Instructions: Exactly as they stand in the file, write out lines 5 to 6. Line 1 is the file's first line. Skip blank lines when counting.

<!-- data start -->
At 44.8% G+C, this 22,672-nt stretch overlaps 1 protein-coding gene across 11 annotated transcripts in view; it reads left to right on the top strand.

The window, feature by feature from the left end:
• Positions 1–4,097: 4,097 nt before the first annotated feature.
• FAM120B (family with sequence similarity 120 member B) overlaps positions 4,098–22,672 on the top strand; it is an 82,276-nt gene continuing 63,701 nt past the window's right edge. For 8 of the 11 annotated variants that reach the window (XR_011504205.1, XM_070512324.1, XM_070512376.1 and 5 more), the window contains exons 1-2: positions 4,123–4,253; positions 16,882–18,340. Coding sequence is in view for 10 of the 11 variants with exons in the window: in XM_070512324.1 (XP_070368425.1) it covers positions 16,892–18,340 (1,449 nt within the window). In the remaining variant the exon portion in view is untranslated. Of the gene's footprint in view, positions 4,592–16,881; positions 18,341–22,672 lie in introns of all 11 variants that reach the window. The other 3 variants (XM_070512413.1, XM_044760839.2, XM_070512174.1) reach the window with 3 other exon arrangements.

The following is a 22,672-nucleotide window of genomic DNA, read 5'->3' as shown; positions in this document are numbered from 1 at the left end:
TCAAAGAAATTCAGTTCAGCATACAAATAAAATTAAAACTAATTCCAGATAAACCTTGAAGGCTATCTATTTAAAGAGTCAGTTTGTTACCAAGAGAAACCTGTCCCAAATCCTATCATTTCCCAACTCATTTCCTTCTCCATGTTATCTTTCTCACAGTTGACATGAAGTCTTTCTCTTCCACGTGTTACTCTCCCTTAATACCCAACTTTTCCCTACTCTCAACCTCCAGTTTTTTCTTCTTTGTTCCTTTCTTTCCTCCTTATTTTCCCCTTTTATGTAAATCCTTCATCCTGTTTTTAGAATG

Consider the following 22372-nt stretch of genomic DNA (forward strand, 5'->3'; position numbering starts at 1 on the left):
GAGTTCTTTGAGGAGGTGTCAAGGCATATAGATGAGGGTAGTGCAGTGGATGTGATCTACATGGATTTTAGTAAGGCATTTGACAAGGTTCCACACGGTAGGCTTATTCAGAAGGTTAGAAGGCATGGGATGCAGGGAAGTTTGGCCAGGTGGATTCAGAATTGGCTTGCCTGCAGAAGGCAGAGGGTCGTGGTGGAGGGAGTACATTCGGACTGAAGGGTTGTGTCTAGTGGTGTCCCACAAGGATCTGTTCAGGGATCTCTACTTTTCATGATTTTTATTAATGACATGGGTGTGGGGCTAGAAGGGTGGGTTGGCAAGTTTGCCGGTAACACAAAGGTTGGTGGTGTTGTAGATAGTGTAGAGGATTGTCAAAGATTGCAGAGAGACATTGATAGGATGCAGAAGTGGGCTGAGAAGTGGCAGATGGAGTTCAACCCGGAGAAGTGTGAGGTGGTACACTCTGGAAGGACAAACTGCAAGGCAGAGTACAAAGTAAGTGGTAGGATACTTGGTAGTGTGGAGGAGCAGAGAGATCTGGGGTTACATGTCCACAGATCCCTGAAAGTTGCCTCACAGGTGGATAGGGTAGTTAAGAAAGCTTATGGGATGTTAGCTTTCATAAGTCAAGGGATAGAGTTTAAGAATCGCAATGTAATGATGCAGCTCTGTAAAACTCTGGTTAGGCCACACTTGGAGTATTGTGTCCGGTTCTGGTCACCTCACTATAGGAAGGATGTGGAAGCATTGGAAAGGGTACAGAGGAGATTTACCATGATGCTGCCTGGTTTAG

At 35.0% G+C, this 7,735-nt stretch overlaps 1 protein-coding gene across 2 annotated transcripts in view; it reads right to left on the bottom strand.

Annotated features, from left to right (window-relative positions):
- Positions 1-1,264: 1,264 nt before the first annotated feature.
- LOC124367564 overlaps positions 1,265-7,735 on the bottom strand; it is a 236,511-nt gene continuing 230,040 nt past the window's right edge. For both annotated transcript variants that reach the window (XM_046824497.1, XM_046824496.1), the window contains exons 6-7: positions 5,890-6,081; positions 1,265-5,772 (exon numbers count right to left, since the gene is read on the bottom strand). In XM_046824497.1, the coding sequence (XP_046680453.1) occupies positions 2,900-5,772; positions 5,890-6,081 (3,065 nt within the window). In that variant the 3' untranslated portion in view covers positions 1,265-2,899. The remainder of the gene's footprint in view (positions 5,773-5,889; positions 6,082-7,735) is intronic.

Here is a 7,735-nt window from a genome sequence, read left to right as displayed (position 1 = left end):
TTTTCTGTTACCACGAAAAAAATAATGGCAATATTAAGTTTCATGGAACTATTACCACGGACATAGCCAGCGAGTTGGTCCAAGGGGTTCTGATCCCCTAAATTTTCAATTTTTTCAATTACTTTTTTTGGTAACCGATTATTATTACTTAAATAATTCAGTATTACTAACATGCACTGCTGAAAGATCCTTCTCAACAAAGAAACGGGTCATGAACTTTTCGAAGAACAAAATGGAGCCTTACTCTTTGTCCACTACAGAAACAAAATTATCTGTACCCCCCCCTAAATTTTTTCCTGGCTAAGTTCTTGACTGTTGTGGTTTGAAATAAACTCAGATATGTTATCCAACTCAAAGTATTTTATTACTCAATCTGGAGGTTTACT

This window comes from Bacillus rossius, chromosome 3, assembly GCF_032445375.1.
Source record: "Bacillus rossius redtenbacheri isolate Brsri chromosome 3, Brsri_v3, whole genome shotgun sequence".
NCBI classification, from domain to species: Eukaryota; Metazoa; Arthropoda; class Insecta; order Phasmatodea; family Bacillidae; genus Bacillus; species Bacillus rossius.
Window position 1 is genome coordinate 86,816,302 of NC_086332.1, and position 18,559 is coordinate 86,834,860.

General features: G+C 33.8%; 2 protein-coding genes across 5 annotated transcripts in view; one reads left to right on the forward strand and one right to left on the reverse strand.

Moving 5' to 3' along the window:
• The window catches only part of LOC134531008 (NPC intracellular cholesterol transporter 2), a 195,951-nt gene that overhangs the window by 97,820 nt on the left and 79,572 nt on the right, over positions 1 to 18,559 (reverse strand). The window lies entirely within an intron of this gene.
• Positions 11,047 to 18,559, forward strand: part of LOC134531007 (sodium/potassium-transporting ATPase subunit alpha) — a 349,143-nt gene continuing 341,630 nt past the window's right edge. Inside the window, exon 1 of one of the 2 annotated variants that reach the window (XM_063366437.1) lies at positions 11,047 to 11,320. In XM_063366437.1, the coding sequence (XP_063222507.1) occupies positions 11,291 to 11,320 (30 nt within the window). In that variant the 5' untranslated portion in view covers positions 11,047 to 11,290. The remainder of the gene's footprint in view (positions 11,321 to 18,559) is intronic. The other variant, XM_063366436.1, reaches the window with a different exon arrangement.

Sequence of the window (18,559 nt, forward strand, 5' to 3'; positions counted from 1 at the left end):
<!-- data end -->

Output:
The following is a 22,672-nucleotide window of genomic DNA, read 5'->3' as shown; positions in this document are numbered from 1 at the left end:
TCAAAGAAATTCAGTTCAGCATACAAATAAAATTAAAACTAATTCCAGATAAACCTTGAAGGCTATCTATTTAAAGAGTCAGTTTGTTACCAAGAGAAACCTGTCCCAAATCCTATCATTTCCCAACTCATTTCCTTCTCCATGTTATCTTTCTCACAGTTGACATGAAGTCTTTCTCTTCCACGTGTTACTCTCCCTTAATACCCAACTTTTCCCTACTCTCAACCTCCAGTTTTTTCTTCTTTGTTCCTTTCTTTCCTCCTTATTTTCCCCTTTTATGTAAATCCTTCATCCTGTTTTTAGAATG